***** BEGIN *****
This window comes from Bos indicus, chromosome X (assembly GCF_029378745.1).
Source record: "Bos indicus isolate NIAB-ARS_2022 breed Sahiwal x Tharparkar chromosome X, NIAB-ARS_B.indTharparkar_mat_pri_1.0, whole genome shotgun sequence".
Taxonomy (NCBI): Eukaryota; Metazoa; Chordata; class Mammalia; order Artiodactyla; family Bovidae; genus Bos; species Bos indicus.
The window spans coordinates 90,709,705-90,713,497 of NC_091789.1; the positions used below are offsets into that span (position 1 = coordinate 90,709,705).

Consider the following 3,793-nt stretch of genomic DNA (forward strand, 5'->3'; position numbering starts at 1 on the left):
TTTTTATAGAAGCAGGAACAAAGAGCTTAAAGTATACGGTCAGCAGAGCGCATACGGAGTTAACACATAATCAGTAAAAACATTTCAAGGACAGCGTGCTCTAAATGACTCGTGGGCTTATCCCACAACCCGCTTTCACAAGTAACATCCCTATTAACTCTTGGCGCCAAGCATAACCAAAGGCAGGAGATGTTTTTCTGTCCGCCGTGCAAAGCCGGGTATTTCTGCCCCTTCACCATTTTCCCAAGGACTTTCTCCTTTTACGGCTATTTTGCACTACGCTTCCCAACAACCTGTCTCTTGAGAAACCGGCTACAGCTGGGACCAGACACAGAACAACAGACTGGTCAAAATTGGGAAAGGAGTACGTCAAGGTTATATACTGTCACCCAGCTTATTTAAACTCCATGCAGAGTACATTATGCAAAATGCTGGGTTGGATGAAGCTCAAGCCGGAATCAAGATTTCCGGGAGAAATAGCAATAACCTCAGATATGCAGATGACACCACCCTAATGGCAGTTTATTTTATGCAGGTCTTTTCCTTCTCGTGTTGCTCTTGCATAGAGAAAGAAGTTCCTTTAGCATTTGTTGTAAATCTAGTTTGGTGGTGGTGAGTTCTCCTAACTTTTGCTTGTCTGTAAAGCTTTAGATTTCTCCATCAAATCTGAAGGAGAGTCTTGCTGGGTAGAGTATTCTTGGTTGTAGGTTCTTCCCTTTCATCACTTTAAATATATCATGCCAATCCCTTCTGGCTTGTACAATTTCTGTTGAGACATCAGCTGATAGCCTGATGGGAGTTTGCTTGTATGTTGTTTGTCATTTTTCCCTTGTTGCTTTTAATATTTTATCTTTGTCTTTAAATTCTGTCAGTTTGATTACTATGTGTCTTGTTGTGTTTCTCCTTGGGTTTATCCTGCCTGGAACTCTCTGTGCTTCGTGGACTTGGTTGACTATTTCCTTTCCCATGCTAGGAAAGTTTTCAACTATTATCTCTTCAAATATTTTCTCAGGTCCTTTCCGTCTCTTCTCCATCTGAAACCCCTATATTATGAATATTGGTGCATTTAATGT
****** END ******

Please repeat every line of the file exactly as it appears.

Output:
This window comes from Bos indicus, chromosome X (assembly GCF_029378745.1).
Source record: "Bos indicus isolate NIAB-ARS_2022 breed Sahiwal x Tharparkar chromosome X, NIAB-ARS_B.indTharparkar_mat_pri_1.0, whole genome shotgun sequence".
Taxonomy (NCBI): Eukaryota; Metazoa; Chordata; class Mammalia; order Artiodactyla; family Bovidae; genus Bos; species Bos indicus.
The window spans coordinates 90,709,705-90,713,497 of NC_091789.1; the positions used below are offsets into that span (position 1 = coordinate 90,709,705).

Consider the following 3,793-nt stretch of genomic DNA (forward strand, 5'->3'; position numbering starts at 1 on the left):
TTTTTATAGAAGCAGGAACAAAGAGCTTAAAGTATACGGTCAGCAGAGCGCATACGGAGTTAACACATAATCAGTAAAAACATTTCAAGGACAGCGTGCTCTAAATGACTCGTGGGCTTATCCCACAACCCGCTTTCACAAGTAACATCCCTATTAACTCTTGGCGCCAAGCATAACCAAAGGCAGGAGATGTTTTTCTGTCCGCCGTGCAAAGCCGGGTATTTCTGCCCCTTCACCATTTTCCCAAGGACTTTCTCCTTTTACGGCTATTTTGCACTACGCTTCCCAACAACCTGTCTCTTGAGAAACCGGCTACAGCTGGGACCAGACACAGAACAACAGACTGGTCAAAATTGGGAAAGGAGTACGTCAAGGTTATATACTGTCACCCAGCTTATTTAAACTCCATGCAGAGTACATTATGCAAAATGCTGGGTTGGATGAAGCTCAAGCCGGAATCAAGATTTCCGGGAGAAATAGCAATAACCTCAGATATGCAGATGACACCACCCTAATGGCAGTTTATTTTATGCAGGTCTTTTCCTTCTCGTGTTGCTCTTGCATAGAGAAAGAAGTTCCTTTAGCATTTGTTGTAAATCTAGTTTGGTGGTGGTGAGTTCTCCTAACTTTTGCTTGTCTGTAAAGCTTTAGATTTCTCCATCAAATCTGAAGGAGAGTCTTGCTGGGTAGAGTATTCTTGGTTGTAGGTTCTTCCCTTTCATCACTTTAAATATATCATGCCAATCCCTTCTGGCTTGTACAATTTCTGTTGAGACATCAGCTGATAGCCTGATGGGAGTTTGCTTGTATGTTGTTTGTCATTTTTCCCTTGTTGCTTTTAATATTTTATCTTTGTCTTTAAATTCTGTCAGTTTGATTACTATGTGTCTTGTTGTGTTTCTCCTTGGGTTTATCCTGCCTGGAACTCTCTGTGCTTCGTGGACTTGGTTGACTATTTCCTTTCCCATGCTAGGAAAGTTTTCAACTATTATCTCTTCAAATATTTTCTCAGGTCCTTTCCGTCTCTTCTCCATCTGAAACCCCTATATTATGAATATTGGTGCATTTAATGT